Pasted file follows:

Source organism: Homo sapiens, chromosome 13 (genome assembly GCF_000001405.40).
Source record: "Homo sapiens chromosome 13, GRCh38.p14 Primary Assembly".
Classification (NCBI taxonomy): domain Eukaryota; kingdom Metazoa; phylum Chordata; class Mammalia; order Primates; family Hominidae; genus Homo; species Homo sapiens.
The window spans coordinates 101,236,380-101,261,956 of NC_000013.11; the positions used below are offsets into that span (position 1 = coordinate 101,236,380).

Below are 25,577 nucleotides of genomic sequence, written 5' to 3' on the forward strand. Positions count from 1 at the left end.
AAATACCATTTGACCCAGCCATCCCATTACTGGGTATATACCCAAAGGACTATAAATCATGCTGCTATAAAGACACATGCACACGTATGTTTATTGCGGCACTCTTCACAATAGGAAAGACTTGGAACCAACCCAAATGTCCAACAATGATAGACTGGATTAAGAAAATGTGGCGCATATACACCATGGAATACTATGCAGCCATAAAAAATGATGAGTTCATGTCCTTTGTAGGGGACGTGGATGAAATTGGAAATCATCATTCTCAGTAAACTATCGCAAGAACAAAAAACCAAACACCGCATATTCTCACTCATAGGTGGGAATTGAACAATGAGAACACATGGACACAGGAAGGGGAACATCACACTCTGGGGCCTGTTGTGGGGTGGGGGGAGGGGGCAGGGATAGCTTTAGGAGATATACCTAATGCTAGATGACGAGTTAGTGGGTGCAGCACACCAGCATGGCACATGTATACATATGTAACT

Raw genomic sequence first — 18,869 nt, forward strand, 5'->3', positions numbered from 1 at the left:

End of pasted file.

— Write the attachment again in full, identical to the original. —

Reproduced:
Source organism: Homo sapiens, chromosome 13 (genome assembly GCF_000001405.40).
Source record: "Homo sapiens chromosome 13, GRCh38.p14 Primary Assembly".
Classification (NCBI taxonomy): domain Eukaryota; kingdom Metazoa; phylum Chordata; class Mammalia; order Primates; family Hominidae; genus Homo; species Homo sapiens.
The window spans coordinates 101,236,380-101,261,956 of NC_000013.11; the positions used below are offsets into that span (position 1 = coordinate 101,236,380).

Below are 25,577 nucleotides of genomic sequence, written 5' to 3' on the forward strand. Positions count from 1 at the left end.
AAATACCATTTGACCCAGCCATCCCATTACTGGGTATATACCCAAAGGACTATAAATCATGCTGCTATAAAGACACATGCACACGTATGTTTATTGCGGCACTCTTCACAATAGGAAAGACTTGGAACCAACCCAAATGTCCAACAATGATAGACTGGATTAAGAAAATGTGGCGCATATACACCATGGAATACTATGCAGCCATAAAAAATGATGAGTTCATGTCCTTTGTAGGGGACGTGGATGAAATTGGAAATCATCATTCTCAGTAAACTATCGCAAGAACAAAAAACCAAACACCGCATATTCTCACTCATAGGTGGGAATTGAACAATGAGAACACATGGACACAGGAAGGGGAACATCACACTCTGGGGCCTGTTGTGGGGTGGGGGGAGGGGGCAGGGATAGCTTTAGGAGATATACCTAATGCTAGATGACGAGTTAGTGGGTGCAGCACACCAGCATGGCACATGTATACATATGTAACT

Raw genomic sequence first — 18,869 nt, forward strand, 5'->3', positions numbered from 1 at the left: